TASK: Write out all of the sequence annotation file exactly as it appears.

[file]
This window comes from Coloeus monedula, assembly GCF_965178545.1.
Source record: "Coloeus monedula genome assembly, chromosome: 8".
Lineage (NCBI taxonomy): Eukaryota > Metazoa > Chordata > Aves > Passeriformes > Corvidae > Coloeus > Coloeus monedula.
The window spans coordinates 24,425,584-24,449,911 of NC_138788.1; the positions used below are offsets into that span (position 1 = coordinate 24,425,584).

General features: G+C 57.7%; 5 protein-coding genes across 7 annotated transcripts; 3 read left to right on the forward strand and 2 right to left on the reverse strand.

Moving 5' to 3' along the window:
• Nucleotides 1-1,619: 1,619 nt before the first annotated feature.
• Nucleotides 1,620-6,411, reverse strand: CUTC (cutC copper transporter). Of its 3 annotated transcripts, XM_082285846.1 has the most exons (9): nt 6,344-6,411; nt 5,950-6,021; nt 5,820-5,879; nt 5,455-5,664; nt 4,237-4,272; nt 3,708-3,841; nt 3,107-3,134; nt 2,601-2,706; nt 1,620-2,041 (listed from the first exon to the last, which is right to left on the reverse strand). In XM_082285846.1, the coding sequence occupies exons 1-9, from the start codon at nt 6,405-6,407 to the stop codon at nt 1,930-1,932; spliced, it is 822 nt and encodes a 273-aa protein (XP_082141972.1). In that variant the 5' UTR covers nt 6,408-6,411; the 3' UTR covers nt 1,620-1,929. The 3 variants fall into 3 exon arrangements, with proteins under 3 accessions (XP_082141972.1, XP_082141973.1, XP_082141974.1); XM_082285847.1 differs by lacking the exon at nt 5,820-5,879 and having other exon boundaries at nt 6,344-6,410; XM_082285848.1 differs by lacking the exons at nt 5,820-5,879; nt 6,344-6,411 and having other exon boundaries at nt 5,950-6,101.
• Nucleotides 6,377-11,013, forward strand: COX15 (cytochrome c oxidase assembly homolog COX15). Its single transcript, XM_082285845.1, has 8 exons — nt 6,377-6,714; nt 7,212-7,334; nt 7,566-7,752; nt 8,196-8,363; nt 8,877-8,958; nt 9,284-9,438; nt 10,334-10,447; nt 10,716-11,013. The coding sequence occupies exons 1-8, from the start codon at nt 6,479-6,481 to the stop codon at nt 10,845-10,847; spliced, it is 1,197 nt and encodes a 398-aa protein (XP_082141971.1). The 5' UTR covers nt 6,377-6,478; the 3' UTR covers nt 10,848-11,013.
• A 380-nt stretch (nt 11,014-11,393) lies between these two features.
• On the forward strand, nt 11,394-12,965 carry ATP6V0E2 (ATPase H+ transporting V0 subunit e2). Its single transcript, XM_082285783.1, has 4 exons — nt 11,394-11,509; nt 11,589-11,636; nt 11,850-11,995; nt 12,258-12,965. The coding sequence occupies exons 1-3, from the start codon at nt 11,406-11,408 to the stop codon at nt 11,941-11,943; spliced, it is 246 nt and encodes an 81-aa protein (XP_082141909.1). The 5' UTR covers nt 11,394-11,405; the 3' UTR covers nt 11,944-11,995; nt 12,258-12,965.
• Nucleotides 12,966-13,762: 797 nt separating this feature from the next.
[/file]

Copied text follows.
This window comes from Coloeus monedula, assembly GCF_965178545.1.
Source record: "Coloeus monedula genome assembly, chromosome: 8".
Lineage (NCBI taxonomy): Eukaryota > Metazoa > Chordata > Aves > Passeriformes > Corvidae > Coloeus > Coloeus monedula.
The window spans coordinates 24,425,584-24,449,911 of NC_138788.1; the positions used below are offsets into that span (position 1 = coordinate 24,425,584).

General features: G+C 57.7%; 5 protein-coding genes across 7 annotated transcripts; 3 read left to right on the forward strand and 2 right to left on the reverse strand.

Moving 5' to 3' along the window:
• Nucleotides 1-1,619: 1,619 nt before the first annotated feature.
• Nucleotides 1,620-6,411, reverse strand: CUTC (cutC copper transporter). Of its 3 annotated transcripts, XM_082285846.1 has the most exons (9): nt 6,344-6,411; nt 5,950-6,021; nt 5,820-5,879; nt 5,455-5,664; nt 4,237-4,272; nt 3,708-3,841; nt 3,107-3,134; nt 2,601-2,706; nt 1,620-2,041 (listed from the first exon to the last, which is right to left on the reverse strand). In XM_082285846.1, the coding sequence occupies exons 1-9, from the start codon at nt 6,405-6,407 to the stop codon at nt 1,930-1,932; spliced, it is 822 nt and encodes a 273-aa protein (XP_082141972.1). In that variant the 5' UTR covers nt 6,408-6,411; the 3' UTR covers nt 1,620-1,929. The 3 variants fall into 3 exon arrangements, with proteins under 3 accessions (XP_082141972.1, XP_082141973.1, XP_082141974.1); XM_082285847.1 differs by lacking the exon at nt 5,820-5,879 and having other exon boundaries at nt 6,344-6,410; XM_082285848.1 differs by lacking the exons at nt 5,820-5,879; nt 6,344-6,411 and having other exon boundaries at nt 5,950-6,101.
• Nucleotides 6,377-11,013, forward strand: COX15 (cytochrome c oxidase assembly homolog COX15). Its single transcript, XM_082285845.1, has 8 exons — nt 6,377-6,714; nt 7,212-7,334; nt 7,566-7,752; nt 8,196-8,363; nt 8,877-8,958; nt 9,284-9,438; nt 10,334-10,447; nt 10,716-11,013. The coding sequence occupies exons 1-8, from the start codon at nt 6,479-6,481 to the stop codon at nt 10,845-10,847; spliced, it is 1,197 nt and encodes a 398-aa protein (XP_082141971.1). The 5' UTR covers nt 6,377-6,478; the 3' UTR covers nt 10,848-11,013.
• A 380-nt stretch (nt 11,014-11,393) lies between these two features.
• On the forward strand, nt 11,394-12,965 carry ATP6V0E2 (ATPase H+ transporting V0 subunit e2). Its single transcript, XM_082285783.1, has 4 exons — nt 11,394-11,509; nt 11,589-11,636; nt 11,850-11,995; nt 12,258-12,965. The coding sequence occupies exons 1-3, from the start codon at nt 11,406-11,408 to the stop codon at nt 11,941-11,943; spliced, it is 246 nt and encodes an 81-aa protein (XP_082141909.1). The 5' UTR covers nt 11,394-11,405; the 3' UTR covers nt 11,944-11,995; nt 12,258-12,965.
• Nucleotides 12,966-13,762: 797 nt separating this feature from the next.